Inclusion & Innovation: Changing the Real Estate Landscape
December 15, 2021
By Michael Morris
Affordable housing plays a key role in creating successful communities. In the final installment of our three-part webinar series, Diversity, Equity, and Inclusion (“DEI”) in Commercial Real Estate, EisnerAmper, Mosser Capital, and StepStone got together to advance the conversation about inclusion and innovation in real estate.
On December 01, we hosted “Part III: Inclusion & Innovation—Changing the CRE Landscape,” with the following industry leaders on our panel:
- Christopher Yip, Partner and Managing Director, RET Ventures
- Jim Farris, CEO, Mosser Capital
- Alex Lofton, Co-founder and President, Landed
- Michelle Boyd, Housing Lab Director, Terner Housing Innovation Labs
As the moderator of this panel, I’ve provided a recap of our discussion below that explored strategies for improving housing inclusion through innovation, policy, and capital solutions.
The panel discussed policies that are currently under consideration at the federal level to increase housing affordability and inclusion. For the first time in a generation, housing is a priority at the federal policy level, which reflects the housing challenges the U.S is facing. There are a couple of innovative programs in the current Build Back Better bill:
- An innovative new structure housing investment fund based on the program, Capital Magnet Fund
- A first-generation home purchase down payment assistance program
- Funding for a pilot program that the HUD (Housing and Urban Development) department can run to help solve the issue around the inability for borrowers to find mortgages for small value properties
- A planning grant for zoning reform, which is the first time the federal government has tried to influence zoning practices on a local level
- A large national effort around reforming the appraisal process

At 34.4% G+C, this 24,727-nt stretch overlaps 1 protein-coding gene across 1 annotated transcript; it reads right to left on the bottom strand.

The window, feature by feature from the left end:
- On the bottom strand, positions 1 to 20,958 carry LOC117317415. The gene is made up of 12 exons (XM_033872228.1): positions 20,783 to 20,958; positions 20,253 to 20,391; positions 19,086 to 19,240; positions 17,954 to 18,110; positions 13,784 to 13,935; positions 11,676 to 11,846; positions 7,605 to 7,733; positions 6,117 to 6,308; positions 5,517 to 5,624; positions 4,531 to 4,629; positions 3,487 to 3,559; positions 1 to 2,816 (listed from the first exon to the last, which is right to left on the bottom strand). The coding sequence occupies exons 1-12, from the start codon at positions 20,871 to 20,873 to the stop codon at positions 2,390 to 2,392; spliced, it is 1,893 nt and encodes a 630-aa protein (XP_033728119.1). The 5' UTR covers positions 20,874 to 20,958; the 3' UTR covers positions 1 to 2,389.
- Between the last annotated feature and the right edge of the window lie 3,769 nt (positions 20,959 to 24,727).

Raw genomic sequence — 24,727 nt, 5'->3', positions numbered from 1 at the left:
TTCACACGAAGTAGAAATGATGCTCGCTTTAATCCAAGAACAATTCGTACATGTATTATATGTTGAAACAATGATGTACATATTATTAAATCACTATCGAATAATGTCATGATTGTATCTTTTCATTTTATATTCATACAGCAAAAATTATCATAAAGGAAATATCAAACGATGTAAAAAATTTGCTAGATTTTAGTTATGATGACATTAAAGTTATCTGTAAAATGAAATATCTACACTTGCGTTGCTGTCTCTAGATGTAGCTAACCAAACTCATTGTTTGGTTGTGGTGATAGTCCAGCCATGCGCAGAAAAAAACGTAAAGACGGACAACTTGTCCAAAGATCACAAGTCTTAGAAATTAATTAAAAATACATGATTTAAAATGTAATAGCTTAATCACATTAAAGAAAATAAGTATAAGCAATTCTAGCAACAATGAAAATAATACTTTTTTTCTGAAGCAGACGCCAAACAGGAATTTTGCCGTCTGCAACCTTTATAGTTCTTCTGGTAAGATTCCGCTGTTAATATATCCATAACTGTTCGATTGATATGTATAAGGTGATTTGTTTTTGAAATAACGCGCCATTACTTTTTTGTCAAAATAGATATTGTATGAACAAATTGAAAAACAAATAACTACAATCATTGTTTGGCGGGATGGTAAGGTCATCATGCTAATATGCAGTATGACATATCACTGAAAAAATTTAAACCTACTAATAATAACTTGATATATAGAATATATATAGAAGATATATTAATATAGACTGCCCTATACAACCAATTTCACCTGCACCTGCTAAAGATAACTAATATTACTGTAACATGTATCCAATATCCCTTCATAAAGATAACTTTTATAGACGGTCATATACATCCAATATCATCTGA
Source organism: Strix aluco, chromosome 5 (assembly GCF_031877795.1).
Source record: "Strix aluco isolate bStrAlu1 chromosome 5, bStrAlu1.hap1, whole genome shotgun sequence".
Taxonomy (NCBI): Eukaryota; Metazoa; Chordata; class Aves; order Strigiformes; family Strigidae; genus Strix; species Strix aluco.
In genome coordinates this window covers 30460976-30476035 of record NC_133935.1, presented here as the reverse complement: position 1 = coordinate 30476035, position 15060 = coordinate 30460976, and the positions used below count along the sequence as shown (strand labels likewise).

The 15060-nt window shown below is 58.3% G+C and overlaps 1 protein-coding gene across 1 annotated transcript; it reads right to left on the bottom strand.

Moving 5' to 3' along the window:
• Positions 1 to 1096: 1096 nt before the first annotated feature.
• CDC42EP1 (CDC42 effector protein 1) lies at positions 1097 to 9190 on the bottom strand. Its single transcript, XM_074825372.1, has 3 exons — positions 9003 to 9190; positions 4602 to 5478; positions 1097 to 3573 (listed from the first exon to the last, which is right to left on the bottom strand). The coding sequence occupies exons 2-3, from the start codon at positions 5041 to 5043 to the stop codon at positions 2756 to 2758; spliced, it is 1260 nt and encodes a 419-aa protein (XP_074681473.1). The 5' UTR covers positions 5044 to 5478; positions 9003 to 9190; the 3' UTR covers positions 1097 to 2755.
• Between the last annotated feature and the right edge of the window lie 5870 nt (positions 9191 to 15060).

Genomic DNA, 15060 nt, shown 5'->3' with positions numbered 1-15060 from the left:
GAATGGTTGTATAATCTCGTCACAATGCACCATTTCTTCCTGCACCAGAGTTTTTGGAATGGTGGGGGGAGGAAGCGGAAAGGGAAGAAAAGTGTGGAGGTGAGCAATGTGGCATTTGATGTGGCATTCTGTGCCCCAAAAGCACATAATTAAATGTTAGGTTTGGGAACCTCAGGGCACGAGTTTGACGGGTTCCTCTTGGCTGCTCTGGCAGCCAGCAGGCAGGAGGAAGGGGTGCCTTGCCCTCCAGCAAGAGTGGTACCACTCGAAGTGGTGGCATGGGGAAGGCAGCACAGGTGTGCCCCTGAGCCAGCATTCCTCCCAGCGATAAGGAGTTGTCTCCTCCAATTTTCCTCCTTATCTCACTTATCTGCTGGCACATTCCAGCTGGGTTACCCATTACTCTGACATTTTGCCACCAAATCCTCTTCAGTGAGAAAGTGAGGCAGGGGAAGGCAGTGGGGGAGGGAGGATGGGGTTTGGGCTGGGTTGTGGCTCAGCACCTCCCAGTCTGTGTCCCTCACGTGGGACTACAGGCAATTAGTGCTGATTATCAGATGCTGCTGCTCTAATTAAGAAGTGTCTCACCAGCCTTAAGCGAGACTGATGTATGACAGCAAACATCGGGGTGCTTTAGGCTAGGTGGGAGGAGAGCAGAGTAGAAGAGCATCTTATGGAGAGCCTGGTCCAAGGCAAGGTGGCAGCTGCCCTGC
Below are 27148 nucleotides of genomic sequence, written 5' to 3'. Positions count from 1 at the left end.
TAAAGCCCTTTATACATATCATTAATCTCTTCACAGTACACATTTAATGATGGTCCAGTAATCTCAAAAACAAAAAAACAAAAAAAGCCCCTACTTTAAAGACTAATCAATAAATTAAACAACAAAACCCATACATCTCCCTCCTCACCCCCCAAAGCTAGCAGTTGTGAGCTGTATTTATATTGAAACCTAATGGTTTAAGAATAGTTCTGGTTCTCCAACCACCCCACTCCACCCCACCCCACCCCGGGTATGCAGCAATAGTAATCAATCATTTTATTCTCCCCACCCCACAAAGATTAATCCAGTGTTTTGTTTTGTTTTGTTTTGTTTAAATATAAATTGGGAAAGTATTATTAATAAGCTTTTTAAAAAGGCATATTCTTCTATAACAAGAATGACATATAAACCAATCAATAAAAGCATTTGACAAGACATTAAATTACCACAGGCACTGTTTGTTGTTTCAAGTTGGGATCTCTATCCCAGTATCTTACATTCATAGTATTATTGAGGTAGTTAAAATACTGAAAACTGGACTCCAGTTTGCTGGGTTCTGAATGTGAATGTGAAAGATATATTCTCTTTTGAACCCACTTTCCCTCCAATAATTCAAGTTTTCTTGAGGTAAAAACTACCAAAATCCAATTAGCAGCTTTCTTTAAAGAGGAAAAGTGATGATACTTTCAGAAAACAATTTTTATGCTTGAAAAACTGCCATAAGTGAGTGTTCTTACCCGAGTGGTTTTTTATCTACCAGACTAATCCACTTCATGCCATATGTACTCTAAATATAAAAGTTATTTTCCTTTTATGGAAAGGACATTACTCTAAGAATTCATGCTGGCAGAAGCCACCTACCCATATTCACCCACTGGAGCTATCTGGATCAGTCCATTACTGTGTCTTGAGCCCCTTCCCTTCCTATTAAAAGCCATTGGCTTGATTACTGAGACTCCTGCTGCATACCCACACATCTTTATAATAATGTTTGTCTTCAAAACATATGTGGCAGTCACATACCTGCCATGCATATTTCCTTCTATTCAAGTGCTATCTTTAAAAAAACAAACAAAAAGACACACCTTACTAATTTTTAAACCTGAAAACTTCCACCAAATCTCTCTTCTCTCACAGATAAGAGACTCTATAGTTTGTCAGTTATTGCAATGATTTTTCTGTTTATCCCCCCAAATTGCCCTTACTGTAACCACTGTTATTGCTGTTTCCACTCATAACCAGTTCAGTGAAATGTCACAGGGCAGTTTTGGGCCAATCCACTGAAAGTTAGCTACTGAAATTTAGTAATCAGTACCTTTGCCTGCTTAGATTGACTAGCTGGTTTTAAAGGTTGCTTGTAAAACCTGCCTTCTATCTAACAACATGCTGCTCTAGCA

Innovation and Technology
Advancing these policies are not possible without technology and business partners. While there is a housing affordability crisis, there is also tension between prioritizing affordability and sustainability. Therefore, technology is needed to address both of those concerns as new housing is built. The panel outlined several positive programs and solutions from their respective firms to improve housing inclusion:
Flexible payment products for rent
Focusing on alternative screening and underwriting methods beyond the traditional credit check and background check
New construction methods of using technology and engineering solutions to bring down the cost of new housing
An “Adopt a Block” program geared toward engaging or helping to solve problems with other owners in the area
In one example, Mosser Capital teams up with a local nonprofit group, Urban Alchemy, to provide a shared security program both with the of San Francisco and the owners that can contribute capital.
With the placement of technology in real estate – particularly in the home buying process or renter technologies – there is a risk that it makes the current system more efficient in inequitably distributing wealth within real estate. However, this creates an opportunity for entrepreneurs who can be even more innovative and diligent to find solutions that can reach the lower income end of the market. The “who” behind the organizations, the companies, and the innovations is just as important as “what” the innovation is.
In the last 30 years, household wealth has quadrupled; however, in the lower 50%, it has dropped significantly. The relationship of wealth change and home ownership change tracks almost one-for-one. This disparity is key to realizing that addressing this challenge requires finding a way to match capital that is looking to invest in residential real estate. There are now other ways to invest in residential strategy through shared equity, by pairing and co-investing with home buyers, and allowing them to stair-step in ownership while providing capital that is helping. It is an opportunity for both parties to build wealth by scaling a shared equity down payment investment in a home.
The panel unanimously agreed that these topics are being addressed in some capacity by our federal and local governments, investment groups, operators, and the technology community. Exploring the problems the real estate sector faces in the process of improving housing inclusion is a vital part of making sustainable progress for all.
Watch the on-demand recording of our DEI webinar series, Part II: “Diversity in Commercial Real Estate—from the Perspective of Executives Who Are Women and People of Color."
Watch the on-demand recording of our DEI webinar series, Part I: “Equity & Affordable Housing from Coast to Coast.”